Here’s a thought many of us find uncomfortable. When we tally up the ways our individual behaviour increases carbon emissions – flying, driving, eating animal products – there’s one thing we should put at the top of the list: having babies. Each time you do that, you effectively create another lifetime’s worth of pollution. On one estimate, the average US woman increases GHG emissions by 5.7 times her own lifetime average by having a child. Continue reading
Political Theory Research Group series 2016/17: 12 October
Source: Vinoth Chandar (CC BY-NC-ND 2.0)
This week we had the pleasure of discussing Dr Elizabeth Cripps’ paper, which introduced the idea of a “green parenting duty” as a requirement of climate justice and of respecting one’s child as a future moral agent. The work is to be presented later this month at the Aristotelian Society.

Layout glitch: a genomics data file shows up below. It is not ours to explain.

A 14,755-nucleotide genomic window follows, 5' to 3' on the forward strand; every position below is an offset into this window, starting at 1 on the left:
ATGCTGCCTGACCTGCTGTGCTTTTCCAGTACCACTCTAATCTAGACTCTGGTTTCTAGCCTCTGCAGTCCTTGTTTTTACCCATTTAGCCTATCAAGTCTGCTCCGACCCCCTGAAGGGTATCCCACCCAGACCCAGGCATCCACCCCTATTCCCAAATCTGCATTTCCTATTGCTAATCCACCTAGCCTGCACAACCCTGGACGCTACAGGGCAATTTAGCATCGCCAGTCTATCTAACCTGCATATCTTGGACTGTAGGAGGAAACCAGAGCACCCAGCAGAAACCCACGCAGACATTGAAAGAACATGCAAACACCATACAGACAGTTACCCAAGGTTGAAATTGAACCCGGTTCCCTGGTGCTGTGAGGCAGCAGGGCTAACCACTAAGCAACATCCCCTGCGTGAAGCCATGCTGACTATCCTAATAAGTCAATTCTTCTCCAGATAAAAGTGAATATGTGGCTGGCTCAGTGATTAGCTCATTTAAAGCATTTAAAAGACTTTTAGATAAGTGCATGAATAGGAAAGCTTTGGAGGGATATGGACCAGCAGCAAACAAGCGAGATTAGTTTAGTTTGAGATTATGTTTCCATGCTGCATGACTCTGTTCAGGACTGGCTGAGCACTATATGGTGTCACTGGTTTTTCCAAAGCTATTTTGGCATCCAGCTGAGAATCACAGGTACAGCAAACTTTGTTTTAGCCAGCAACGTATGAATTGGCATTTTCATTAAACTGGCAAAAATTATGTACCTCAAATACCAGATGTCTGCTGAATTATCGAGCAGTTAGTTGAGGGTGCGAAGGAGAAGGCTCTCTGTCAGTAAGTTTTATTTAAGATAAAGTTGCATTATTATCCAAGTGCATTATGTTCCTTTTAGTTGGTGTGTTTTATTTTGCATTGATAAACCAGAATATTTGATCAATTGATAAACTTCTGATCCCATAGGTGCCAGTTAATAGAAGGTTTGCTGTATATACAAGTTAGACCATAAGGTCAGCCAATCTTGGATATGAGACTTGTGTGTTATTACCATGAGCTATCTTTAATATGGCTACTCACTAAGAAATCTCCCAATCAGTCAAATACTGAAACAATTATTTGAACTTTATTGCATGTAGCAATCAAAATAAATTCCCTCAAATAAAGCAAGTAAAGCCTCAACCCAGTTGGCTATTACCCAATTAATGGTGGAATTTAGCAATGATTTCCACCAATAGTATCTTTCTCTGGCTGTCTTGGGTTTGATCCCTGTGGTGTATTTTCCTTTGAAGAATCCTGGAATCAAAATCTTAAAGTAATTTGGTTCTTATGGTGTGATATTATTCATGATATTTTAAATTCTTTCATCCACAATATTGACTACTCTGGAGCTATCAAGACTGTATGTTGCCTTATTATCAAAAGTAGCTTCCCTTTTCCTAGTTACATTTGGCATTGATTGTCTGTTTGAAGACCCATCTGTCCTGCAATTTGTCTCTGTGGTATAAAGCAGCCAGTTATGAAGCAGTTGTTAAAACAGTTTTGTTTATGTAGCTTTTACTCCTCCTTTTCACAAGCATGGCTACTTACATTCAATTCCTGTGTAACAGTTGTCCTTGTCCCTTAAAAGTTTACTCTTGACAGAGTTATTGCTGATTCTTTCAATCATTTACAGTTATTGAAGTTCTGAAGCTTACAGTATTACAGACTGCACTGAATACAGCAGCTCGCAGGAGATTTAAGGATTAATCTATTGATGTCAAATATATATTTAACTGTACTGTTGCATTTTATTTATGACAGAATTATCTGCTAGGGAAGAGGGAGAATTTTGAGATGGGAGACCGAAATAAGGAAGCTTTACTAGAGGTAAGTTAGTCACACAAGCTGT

Those of us who care about global justice and climate justice need to take human population growth seriously. Or so I argued in the first instalment of this two-part blog. On current population forecasts, our grandchildren or great-grandchildren might have to decide between basic rights for their own generation and protecting future generations from climate change. We owe it to them not to bequeath this tragic choice. However, it is also morally crucial to address population in the context of concerted efforts to tackle both global injustice and climate change, not as a standalone problem.
Do we need to talk about population and justice? Climate change, as terrifying a threat to future generations as you could find, is partly the result of growing human numbers, along with consumption and the lack of sufficient technology to turn one planet into the 1.6 we’re pretending we have. That’s just the IPAT equation: Environmental Impact = Population x Affluence x Technology. Moreover, those human numbers – 7.3bn in 2015 – are predicted to go a long way up before stabilising: to 9.7bn by 2050, and 11.2bn by 2100.
Climate justice campaigners, Copenhagen 2009. Photo: lightsinmotion, Creative Commons